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The screen printing emulsion isn’t working properly? 6 quick solutions

screen printing emulsion isn t working

When preparing a screenprinting frame, the emulsion can sometimes cause some issues. It’s no big deal – with some simple tricks you can still get a frame that’s ready to deliver great quality prints.

  • In this article:
  • The first step when cleaning the screen printing screen: remove the ink as follows
  • Cleaning solvent-based inks from the screen printing screen
  • Cleaning Plastisol inks from the screen printing screen
  • How to clean the screen printing screen if you’re using water-based inks.
  • Now the screen printing screen is clean: do you also want to get rid of the emulsion?

How many times have you emulsified a frame absolutely perfectly, let it dry and then, when you go to complete the exposure process by rinsing with water, all the emulsion washes away or, conversely, it doesn’t wash away at all?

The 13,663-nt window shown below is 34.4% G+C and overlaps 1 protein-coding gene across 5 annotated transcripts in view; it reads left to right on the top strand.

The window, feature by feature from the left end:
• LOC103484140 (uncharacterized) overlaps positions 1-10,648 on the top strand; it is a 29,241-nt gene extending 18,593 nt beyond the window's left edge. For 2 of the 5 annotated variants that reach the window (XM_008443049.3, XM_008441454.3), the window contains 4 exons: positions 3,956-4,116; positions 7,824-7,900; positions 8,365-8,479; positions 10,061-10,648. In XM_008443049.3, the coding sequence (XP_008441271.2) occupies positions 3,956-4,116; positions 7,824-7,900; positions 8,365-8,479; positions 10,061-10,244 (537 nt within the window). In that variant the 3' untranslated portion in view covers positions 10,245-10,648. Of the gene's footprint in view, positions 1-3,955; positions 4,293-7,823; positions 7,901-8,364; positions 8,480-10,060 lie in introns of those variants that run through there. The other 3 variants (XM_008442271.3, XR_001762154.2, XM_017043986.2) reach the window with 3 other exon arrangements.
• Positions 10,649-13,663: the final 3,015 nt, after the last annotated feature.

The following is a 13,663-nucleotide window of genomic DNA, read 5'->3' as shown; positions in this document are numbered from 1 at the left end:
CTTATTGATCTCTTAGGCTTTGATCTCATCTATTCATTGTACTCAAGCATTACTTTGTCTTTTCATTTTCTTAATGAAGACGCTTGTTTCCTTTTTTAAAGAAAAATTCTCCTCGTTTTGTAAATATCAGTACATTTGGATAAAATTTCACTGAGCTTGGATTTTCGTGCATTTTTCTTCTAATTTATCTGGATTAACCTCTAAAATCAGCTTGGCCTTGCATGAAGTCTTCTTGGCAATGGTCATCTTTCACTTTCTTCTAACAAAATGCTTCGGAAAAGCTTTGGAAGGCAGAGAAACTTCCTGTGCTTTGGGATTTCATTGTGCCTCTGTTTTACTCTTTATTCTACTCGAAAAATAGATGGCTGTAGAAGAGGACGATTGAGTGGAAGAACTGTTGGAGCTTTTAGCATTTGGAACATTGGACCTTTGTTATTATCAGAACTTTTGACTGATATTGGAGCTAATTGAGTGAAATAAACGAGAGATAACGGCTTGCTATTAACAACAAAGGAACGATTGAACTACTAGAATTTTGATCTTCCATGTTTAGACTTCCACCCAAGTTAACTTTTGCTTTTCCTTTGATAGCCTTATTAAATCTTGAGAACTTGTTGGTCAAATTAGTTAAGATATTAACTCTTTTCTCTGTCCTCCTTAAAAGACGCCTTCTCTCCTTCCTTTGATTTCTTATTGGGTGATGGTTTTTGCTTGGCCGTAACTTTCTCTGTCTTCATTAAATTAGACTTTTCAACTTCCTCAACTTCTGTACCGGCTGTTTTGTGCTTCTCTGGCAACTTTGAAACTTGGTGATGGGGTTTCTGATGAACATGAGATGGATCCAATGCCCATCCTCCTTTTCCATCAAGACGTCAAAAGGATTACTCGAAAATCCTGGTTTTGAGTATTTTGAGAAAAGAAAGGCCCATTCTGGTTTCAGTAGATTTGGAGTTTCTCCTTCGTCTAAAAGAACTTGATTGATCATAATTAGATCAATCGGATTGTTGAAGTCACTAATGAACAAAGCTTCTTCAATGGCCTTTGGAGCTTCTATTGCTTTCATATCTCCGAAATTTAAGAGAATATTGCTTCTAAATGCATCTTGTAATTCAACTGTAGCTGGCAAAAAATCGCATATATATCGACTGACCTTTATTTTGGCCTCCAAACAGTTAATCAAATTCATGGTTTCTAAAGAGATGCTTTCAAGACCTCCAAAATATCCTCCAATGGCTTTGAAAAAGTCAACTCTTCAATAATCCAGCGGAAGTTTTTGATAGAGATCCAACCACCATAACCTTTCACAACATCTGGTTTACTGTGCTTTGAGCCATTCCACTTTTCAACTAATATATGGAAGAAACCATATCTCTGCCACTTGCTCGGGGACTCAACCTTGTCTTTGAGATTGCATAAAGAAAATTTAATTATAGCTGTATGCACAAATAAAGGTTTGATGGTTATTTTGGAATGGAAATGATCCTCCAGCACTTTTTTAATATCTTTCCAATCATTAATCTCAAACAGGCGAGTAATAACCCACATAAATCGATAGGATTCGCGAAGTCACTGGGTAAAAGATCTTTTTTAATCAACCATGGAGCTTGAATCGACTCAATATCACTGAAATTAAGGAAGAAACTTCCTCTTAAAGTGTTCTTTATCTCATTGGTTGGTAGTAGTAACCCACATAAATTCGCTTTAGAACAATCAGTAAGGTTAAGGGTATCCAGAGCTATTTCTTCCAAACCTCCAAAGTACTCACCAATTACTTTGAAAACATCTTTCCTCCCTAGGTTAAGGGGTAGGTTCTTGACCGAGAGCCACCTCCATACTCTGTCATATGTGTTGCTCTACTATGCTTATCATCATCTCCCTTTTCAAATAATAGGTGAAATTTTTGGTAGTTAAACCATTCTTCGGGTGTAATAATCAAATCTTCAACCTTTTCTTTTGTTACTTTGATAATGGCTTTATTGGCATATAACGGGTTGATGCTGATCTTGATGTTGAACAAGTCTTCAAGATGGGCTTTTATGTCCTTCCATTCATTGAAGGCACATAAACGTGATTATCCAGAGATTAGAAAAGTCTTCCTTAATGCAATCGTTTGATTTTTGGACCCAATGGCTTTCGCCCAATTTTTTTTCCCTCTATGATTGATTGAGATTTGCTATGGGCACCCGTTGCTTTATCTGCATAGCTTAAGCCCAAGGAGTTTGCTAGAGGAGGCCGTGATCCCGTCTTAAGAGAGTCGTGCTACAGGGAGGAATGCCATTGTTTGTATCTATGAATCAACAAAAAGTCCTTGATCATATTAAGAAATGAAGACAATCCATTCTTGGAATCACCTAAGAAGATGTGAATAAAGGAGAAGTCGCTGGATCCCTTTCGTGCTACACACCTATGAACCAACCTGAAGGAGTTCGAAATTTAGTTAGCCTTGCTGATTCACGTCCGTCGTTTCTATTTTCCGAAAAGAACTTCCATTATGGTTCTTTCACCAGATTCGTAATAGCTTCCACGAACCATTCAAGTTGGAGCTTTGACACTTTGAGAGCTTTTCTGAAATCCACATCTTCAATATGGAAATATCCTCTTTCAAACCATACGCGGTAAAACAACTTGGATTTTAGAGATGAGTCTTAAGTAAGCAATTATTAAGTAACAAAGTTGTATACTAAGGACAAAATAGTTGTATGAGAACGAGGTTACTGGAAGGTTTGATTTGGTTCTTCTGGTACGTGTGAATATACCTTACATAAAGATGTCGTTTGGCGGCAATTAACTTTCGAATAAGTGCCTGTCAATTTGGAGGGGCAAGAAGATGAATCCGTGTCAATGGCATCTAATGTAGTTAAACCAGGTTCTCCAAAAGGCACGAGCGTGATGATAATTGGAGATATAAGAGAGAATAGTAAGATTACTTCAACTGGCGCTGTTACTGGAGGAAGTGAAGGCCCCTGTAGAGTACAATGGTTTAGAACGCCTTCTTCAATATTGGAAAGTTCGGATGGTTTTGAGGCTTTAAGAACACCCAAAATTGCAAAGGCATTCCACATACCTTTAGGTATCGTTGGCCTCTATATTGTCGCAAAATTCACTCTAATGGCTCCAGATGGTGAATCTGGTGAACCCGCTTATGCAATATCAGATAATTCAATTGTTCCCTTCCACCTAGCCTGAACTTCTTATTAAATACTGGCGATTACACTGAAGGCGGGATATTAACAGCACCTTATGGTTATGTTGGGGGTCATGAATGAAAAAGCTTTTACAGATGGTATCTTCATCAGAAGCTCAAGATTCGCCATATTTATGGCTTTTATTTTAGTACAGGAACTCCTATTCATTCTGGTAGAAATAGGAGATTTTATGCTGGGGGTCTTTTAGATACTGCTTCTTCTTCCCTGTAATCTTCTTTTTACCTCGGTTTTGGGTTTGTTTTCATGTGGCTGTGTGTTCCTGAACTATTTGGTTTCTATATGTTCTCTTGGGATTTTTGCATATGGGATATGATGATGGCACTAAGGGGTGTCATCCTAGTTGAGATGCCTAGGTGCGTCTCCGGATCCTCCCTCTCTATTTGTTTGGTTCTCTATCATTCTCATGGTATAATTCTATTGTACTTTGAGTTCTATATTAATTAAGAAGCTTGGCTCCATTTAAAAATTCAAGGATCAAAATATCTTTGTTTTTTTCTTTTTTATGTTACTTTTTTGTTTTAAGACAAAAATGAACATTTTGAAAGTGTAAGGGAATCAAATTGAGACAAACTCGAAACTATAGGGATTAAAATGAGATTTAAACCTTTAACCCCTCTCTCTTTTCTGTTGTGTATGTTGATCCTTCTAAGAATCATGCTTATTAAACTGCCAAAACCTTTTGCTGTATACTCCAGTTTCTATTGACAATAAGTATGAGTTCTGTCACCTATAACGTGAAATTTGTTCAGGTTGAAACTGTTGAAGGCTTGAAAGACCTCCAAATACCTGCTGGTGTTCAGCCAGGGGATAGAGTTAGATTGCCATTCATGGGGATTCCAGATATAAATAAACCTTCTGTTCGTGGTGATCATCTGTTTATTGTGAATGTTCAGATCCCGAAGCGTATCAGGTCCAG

Don’t worry, it happens. No matter the problem, there’s always a solution to ensure you don’t ruin the screen and still get great quality prints. Here are the most common issues.

Issue: the emulsion has gone bad

The pot or jar containing your emulsion usually displays the production date, not a use-by date: this is because there’s no legal requirement to provide a use-by date, and because there are many factors that can influence how long screen-printing emulsions last.

Unfortunately, it’s only when you come to expose the frame that you can understand if the emulsion has gone bad: the design’s details will be unclear or the entire layer of emulsion will come away when the screen is rinsed with water.


The solution is to learn how to store your emulsions properly. Here’s what our experience has taught us:

diazo emulsions: they last forever, until you add diazo to them. Once the diazo has been added, they’ll keep for 1 month at 20°C or for 3 months if kept in a fridge in a well-sealed container.